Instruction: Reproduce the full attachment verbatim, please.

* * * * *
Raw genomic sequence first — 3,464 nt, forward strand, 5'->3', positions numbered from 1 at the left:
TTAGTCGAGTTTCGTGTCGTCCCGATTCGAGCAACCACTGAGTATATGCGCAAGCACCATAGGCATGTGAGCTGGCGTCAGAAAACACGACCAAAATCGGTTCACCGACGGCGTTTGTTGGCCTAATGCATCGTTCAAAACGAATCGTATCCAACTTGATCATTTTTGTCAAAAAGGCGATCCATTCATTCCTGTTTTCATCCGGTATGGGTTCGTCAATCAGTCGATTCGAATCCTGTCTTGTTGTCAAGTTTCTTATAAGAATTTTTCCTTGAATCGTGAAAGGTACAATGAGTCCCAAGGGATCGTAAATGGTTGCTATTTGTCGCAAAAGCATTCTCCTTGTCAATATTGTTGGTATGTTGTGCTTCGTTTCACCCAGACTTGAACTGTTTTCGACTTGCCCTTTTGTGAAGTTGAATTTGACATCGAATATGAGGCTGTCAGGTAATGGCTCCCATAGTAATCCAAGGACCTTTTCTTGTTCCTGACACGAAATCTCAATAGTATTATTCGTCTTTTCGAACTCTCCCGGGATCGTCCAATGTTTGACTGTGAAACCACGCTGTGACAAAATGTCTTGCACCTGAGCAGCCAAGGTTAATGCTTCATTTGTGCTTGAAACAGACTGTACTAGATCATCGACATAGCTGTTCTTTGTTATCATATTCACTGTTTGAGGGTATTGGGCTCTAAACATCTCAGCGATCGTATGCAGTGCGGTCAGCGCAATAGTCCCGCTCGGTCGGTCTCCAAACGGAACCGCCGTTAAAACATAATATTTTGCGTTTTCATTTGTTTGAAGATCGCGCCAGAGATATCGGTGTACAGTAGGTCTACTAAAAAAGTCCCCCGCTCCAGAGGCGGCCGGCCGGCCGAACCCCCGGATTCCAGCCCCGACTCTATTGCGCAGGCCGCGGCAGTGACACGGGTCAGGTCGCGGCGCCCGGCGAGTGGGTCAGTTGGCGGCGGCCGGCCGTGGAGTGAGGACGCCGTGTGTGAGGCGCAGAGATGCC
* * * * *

Raw genomic sequence first — 3,464 nt, forward strand, 5'->3', positions numbered from 1 at the left:
TTAGTCGAGTTTCGTGTCGTCCCGATTCGAGCAACCACTGAGTATATGCGCAAGCACCATAGGCATGTGAGCTGGCGTCAGAAAACACGACCAAAATCGGTTCACCGACGGCGTTTGTTGGCCTAATGCATCGTTCAAAACGAATCGTATCCAACTTGATCATTTTTGTCAAAAAGGCGATCCATTCATTCCTGTTTTCATCCGGTATGGGTTCGTCAATCAGTCGATTCGAATCCTGTCTTGTTGTCAAGTTTCTTATAAGAATTTTTCCTTGAATCGTGAAAGGTACAATGAGTCCCAAGGGATCGTAAATGGTTGCTATTTGTCGCAAAAGCATTCTCCTTGTCAATATTGTTGGTATGTTGTGCTTCGTTTCACCCAGACTTGAACTGTTTTCGACTTGCCCTTTTGTGAAGTTGAATTTGACATCGAATATGAGGCTGTCAGGTAATGGCTCCCATAGTAATCCAAGGACCTTTTCTTGTTCCTGACACGAAATCTCAATAGTATTATTCGTCTTTTCGAACTCTCCCGGGATCGTCCAATGTTTGACTGTGAAACCACGCTGTGACAAAATGTCTTGCACCTGAGCAGCCAAGGTTAATGCTTCATTTGTGCTTGAAACAGACTGTACTAGATCATCGACATAGCTGTTCTTTGTTATCATATTCACTGTTTGAGGGTATTGGGCTCTAAACATCTCAGCGATCGTATGCAGTGCGGTCAGCGCAATAGTCCCGCTCGGTCGGTCTCCAAACGGAACCGCCGTTAAAACATAATATTTTGCGTTTTCATTTGTTTGAAGATCGCGCCAGAGATATCGGTGTACAGTAGGTCTACTAAAAAAGTCCCCCGCTCCAGAGGCGGCCGGCCGGCCGAACCCCCGGATTCCAGCCCCGACTCTATTGCGCAGGCCGCGGCAGTGACACGGGTCAGGTCGCGGCGCCCGGCGAGTGGGTCAGTTGGCGGCGGCCGGCCGTGGAGTGAGGACGCCGTGTGTGAGGCGCAGAGATGCC